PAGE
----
After Knee Replacement, Play On

From - March 8, 2018

After Knee Replacement, Play On

THURSDAY, March 8, 2018 -- Knee replacement patients can continue to enjoy sports -- such as skiing, tennis and dancing -- without worrying that high-impact activities might compromise their new joint, a small, new study finds.

The researchers tracked patients for between five and 15 years after knee replacement surgery, known as total knee arthroplasty. They found that sports participation had no significant impact on the longevity of artificial knees.

Historically, knee replacement patients are advised against high-impact activities to preserve the new joint.

"Patients were coming back for their annual review . . . and were participating in a range of 'prohibited' activities. There were patients competing in downhill skiing and tennis, but there was no wear, no dislocations, no loosening and no revisions," said study author Dr. Samuel Joseph. He's an orthopedic surgeon at Linacre Private Hospital in Melbourne, Australia.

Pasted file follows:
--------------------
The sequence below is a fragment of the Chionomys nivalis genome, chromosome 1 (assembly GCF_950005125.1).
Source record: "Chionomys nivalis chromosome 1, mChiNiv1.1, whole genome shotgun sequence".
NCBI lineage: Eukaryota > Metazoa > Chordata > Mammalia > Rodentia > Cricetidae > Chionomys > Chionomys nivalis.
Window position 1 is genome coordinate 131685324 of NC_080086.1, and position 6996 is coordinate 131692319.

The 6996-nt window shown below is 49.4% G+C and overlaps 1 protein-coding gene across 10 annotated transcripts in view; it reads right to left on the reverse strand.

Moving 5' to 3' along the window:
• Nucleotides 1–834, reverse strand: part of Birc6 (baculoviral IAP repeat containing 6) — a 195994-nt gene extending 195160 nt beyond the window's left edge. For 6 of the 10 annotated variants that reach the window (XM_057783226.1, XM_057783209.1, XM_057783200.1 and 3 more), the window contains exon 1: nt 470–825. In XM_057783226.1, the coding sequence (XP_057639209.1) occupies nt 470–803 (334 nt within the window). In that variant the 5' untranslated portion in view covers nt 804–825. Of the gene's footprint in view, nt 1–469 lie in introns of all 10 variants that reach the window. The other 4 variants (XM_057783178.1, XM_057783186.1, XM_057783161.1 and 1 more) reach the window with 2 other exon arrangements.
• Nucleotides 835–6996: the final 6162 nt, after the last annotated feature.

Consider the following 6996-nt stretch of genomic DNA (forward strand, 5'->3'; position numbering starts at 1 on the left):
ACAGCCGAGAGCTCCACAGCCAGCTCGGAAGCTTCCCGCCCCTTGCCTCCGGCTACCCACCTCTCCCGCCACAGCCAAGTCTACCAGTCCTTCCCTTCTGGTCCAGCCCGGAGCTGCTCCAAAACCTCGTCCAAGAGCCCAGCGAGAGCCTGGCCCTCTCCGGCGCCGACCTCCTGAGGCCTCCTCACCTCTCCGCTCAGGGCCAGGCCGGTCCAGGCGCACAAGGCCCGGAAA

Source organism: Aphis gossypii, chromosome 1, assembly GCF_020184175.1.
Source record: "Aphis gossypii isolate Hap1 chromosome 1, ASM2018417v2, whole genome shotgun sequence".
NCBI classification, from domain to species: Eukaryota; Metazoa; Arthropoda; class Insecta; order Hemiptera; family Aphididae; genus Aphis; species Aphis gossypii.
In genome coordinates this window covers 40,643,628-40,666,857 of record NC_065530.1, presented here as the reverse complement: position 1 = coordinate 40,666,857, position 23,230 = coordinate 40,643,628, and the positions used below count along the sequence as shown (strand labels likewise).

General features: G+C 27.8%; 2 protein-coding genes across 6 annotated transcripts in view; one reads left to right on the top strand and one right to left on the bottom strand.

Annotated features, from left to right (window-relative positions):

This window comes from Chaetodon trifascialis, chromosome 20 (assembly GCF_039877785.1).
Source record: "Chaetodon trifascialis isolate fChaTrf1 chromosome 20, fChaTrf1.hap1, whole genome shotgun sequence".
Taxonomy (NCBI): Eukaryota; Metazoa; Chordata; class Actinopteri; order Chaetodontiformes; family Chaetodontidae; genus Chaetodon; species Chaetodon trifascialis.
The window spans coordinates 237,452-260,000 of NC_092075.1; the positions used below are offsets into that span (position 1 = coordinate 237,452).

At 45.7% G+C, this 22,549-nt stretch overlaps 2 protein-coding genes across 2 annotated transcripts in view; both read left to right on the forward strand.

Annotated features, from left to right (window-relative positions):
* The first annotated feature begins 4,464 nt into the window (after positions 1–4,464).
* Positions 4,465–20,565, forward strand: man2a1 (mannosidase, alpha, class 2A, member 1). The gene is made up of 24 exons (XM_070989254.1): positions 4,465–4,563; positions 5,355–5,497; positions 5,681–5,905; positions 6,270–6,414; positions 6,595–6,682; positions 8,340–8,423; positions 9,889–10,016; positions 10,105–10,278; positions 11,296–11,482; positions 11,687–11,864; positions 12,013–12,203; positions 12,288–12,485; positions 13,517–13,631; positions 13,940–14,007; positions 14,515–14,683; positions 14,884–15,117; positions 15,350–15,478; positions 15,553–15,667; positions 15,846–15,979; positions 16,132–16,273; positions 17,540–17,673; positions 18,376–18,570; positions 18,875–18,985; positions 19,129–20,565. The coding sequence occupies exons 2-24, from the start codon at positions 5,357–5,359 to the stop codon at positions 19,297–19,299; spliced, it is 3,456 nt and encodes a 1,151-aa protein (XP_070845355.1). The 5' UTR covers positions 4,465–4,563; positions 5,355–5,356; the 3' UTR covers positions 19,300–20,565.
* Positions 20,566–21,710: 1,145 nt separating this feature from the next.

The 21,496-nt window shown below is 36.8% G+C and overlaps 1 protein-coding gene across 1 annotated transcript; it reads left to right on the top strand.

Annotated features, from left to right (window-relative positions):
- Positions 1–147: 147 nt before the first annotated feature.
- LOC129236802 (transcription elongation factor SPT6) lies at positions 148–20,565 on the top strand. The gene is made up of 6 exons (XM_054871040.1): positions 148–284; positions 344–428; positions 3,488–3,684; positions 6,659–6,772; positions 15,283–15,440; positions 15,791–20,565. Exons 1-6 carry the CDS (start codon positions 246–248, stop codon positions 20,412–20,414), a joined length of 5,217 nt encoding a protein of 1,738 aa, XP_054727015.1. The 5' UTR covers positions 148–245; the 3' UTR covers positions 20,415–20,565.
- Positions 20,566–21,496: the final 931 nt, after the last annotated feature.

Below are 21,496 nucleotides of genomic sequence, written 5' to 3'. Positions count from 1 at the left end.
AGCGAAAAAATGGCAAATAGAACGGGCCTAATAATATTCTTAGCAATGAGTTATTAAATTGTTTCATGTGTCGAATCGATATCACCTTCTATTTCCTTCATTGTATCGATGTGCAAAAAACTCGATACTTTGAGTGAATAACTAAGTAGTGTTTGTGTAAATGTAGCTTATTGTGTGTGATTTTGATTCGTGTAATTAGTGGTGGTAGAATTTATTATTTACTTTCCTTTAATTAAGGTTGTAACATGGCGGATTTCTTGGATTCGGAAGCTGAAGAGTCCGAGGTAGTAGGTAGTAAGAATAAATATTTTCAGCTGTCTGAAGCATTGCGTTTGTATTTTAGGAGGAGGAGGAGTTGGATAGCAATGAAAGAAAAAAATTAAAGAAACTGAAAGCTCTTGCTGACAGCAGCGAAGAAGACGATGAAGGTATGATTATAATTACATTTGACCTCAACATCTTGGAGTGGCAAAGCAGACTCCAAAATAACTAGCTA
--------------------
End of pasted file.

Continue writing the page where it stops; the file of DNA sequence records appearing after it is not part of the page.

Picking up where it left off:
"Yes, there are patients running marathons and participating in triathlons after knee replacement surgery," he added.

More than 600,000 knee replacements are performed each year in the United States, according to the U.S. Agency for Healthcare Research and Quality. The procedure replaces the natural joint with a prosthetic version made of metal and plastic. It's typically done because of severe arthritis, trauma or other joint damage.

Joseph and his colleagues identified 355 knee replacement patients who continued to participate in sports after surgery, more than 100 of whom did high-impact sports. Another 139 knee replacement patients in the study did not participate in regular sports.

In the sports group, three patients underwent further operations on the knee area, though none to modify the new joint. In the nonsports group, three patients underwent surgery to modify or replace their artificial knee because the joint loosened.

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